Defra publishes nine principles for 'better data that's better used'

Written by PublicTechnology on 5 April 2017 in News
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Principles call for data that is open, well-maintained, easy to find and simple to use

Open data is a crucial part of Defra's plans - Photo credit: Flickr, Justin Grimes, CC BY-SA 2.0

The Department for the Environment, Food and Rural Affairs has published a beta version of its nine principles for how its teams will work with data as part of its efforts to improve its used of information and open data.

The aim is for the principles to be embedded in Defra’s digital transformation projects and to make it simple for all Defra’s agencies to use data, as well as making it easier for customers and suppliers to work with the department and its agencies.

They apply to data of all sizes, types, formats and structures and call on people to standardise their data and to make it usable and easy to find.


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Up until now, Defra’s different organisations have approached the same tasks in different ways, which Andrew Newman, manager of the data management and policy team at Defra, said increased costs and reduced agility.

“To address these challenges and ensure we work in one way, we are building a single data framework, including a single set of data principles, for the Defra group,” he wrote in a blogpost.

“When writing our data principles, our number one driver was that everyone in Defra group uses some sort of data everyday – and therefore the principles needed to be applicable to everyone and all their data.”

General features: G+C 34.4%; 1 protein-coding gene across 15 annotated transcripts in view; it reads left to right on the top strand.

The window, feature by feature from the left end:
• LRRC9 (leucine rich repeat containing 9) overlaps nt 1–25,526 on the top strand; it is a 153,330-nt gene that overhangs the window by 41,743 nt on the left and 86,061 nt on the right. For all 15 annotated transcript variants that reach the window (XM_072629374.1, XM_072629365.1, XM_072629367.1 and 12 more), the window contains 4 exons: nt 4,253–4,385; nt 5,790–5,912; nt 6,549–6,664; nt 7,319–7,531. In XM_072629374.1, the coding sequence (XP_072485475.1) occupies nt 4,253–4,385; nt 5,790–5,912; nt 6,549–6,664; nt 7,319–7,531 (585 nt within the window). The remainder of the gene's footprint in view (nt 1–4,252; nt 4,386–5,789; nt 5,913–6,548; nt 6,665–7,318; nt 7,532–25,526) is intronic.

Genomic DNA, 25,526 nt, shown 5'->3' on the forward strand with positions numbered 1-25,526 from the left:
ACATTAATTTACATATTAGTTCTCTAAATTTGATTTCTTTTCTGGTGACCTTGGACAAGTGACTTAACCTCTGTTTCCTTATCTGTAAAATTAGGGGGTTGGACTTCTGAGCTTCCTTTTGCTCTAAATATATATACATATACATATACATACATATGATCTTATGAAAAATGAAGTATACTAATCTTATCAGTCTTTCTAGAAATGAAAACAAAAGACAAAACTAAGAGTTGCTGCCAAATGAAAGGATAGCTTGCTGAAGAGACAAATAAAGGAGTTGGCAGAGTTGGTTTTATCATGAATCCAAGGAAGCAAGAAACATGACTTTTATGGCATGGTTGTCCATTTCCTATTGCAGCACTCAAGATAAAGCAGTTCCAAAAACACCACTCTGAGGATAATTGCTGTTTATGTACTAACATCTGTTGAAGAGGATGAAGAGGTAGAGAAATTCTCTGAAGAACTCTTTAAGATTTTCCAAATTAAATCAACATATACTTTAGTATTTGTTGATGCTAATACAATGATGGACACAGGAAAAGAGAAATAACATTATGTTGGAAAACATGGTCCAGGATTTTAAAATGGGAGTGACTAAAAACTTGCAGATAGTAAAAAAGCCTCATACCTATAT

The principles, which were established in consultation with four Defra boards and various users, are based in part on reviews of other data and information principles, including those from the Ministry of Justice, The National Archives and the Cabinet Office.

The first of the beta principles, which will all be iterated and improved, is to understand data needs, calling on civil servants to carry out research and develop a “deep knowledge and understanding” of the aim of the data, what information is needed and who will use it.

The principles then call for the data to have an owner from the most relevant business area and for a standard to be developed that will allow users to understand the data’s structure, quality and potential uses.

Data teams must make sure they understand and maintain the quality of their data, and share the data as widely as possible, with the principles noting that Defra group’s data “is “open by design”.

It must also be easy for users to find, easy for them to use - the principles say it should be available in common formats and, if feasible, as linked data - and properly protected and compliant with relevant data policies.

Finally, the data teams are told to build a community around the data that includes the owner, data managers and users, as well as ensuring they seek, and act on, feedback they get on the data.

Newman said that the principles had already been included in the data packs sent out to potential suppliers for the department’s new UnITy procurement programme, and that the team was working with test managers to understand how they can be tested as part of ICT test and development processes.

The move is part of continued efforts by the department to improve access to, and use of, its data. Last summer, Defra announced that it had exceeded its self-imposed target of making 8,000 datasets open by more than 3,000, and in November it launched a portal for bringing together plant health data.

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